UT.III. Students will understand the relationship between the force applied to an object and resulting motion of the object.
III.1. Demonstrate how forces cause changes in speed or direction of objects.
III.1.a. Show that objects at rest will not move unless a force is applied to them.
III.1.b. Compare the forces of pushing and pulling.
III.1.c. Investigate how forces applied through simple machines affect the direction and/or amount of resulting force.
III.2. Demonstrate that the greater the force applied to an object, the greater the change in speed or direction of the object.
III.2.a. Predict and observe what happens when a force is applied to an object (e.g., wind, flowing water).
III.2.e. Show how these concepts apply to various activities (e.g., batting a ball, kicking a ball, hitting a golf ball with a golf club) in terms of force, motion, speed, direction, and distance (e.g. slow, fast, hit hard, hit soft).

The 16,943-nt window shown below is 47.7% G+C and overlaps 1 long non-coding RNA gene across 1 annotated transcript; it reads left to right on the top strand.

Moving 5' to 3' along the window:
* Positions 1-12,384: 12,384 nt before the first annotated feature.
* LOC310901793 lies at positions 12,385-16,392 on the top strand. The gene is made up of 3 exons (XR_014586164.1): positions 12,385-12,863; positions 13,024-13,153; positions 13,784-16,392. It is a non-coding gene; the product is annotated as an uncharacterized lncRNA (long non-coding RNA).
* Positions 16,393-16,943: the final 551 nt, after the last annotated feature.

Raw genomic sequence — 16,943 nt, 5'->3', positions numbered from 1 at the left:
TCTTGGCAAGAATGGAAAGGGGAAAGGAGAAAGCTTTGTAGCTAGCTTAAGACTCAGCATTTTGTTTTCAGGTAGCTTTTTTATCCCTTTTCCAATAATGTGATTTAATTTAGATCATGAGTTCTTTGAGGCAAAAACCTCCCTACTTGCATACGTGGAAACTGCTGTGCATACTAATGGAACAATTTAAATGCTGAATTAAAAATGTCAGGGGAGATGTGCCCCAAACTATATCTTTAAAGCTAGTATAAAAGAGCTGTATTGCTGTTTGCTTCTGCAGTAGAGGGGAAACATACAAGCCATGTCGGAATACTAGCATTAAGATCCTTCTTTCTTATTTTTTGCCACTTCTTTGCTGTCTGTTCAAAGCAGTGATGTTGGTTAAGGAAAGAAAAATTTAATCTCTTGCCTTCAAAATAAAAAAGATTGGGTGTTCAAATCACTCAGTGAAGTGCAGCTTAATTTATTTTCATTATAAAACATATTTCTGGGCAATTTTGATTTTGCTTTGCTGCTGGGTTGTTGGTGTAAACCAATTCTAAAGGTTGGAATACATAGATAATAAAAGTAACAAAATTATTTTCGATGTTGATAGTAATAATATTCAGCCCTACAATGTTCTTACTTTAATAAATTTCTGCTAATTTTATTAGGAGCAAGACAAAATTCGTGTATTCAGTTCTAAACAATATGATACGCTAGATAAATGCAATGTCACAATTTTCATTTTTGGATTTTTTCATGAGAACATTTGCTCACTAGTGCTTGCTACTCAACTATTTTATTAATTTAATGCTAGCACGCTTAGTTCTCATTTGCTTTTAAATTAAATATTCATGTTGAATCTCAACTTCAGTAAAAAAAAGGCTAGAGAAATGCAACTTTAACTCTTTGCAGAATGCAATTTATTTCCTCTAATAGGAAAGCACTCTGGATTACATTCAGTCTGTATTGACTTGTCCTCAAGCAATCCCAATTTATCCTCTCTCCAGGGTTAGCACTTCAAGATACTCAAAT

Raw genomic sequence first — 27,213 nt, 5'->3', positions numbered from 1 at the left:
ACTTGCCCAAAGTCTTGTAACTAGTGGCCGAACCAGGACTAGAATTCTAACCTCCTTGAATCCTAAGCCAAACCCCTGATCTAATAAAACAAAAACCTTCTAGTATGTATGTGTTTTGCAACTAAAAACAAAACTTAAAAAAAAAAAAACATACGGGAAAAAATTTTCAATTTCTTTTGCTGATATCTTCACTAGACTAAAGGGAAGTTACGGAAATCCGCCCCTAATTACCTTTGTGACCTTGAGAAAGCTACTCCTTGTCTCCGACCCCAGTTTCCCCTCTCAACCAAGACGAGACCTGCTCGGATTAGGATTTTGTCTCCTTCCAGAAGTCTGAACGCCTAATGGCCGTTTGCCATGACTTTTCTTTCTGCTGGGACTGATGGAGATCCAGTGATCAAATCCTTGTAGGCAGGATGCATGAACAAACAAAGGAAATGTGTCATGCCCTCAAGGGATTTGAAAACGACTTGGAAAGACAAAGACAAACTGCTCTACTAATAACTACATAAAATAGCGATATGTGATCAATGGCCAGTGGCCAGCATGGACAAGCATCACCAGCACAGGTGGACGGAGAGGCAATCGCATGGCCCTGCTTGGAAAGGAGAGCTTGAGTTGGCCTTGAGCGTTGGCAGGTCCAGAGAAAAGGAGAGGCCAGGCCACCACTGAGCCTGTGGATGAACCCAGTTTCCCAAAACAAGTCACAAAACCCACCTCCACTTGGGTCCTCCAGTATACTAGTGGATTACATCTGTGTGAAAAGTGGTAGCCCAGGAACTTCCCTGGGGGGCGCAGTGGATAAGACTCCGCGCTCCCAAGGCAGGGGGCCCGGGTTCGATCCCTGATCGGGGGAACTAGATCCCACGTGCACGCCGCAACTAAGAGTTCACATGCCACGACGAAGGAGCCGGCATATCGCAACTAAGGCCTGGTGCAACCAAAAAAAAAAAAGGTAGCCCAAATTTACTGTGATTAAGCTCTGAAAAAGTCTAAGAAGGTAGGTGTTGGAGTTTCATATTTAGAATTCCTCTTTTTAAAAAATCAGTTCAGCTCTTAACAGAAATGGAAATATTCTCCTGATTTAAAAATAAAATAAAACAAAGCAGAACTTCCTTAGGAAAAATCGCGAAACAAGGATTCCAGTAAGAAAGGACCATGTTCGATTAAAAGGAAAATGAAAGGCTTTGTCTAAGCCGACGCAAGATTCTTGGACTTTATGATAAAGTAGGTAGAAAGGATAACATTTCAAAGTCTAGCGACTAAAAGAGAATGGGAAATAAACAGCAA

UT.IV. Students will understand that objects near Earth are pulled toward Earth by gravity.
IV.2. Describe the effects of gravity on the motion of an object.
IV.2.a. Compare how the motion of an object rolling up or down a hill changes with the incline of the hill.
IV.2.b. Observe, record, and compare the effect of gravity on several objects in motion (e.g., a thrown ball and a dropped ball falling to Earth).
IV.2.c. Pose questions about gravity and forces.
UT.V. Students will understand that the sun is the main source of heat and light for things living on Earth. They will also understand that the motion of rubbing objects together may produce heat.
V.3. Demonstrate that heat may be produced when objects are rubbed against one another.
V.3.b. Compare relative differences in the amount of heat given off or force required to move an object over lubricated/non-lubricated surfaces and smooth/rough surfaces (e.g., waterslide with and without water, hands rubbing together with and without lotion).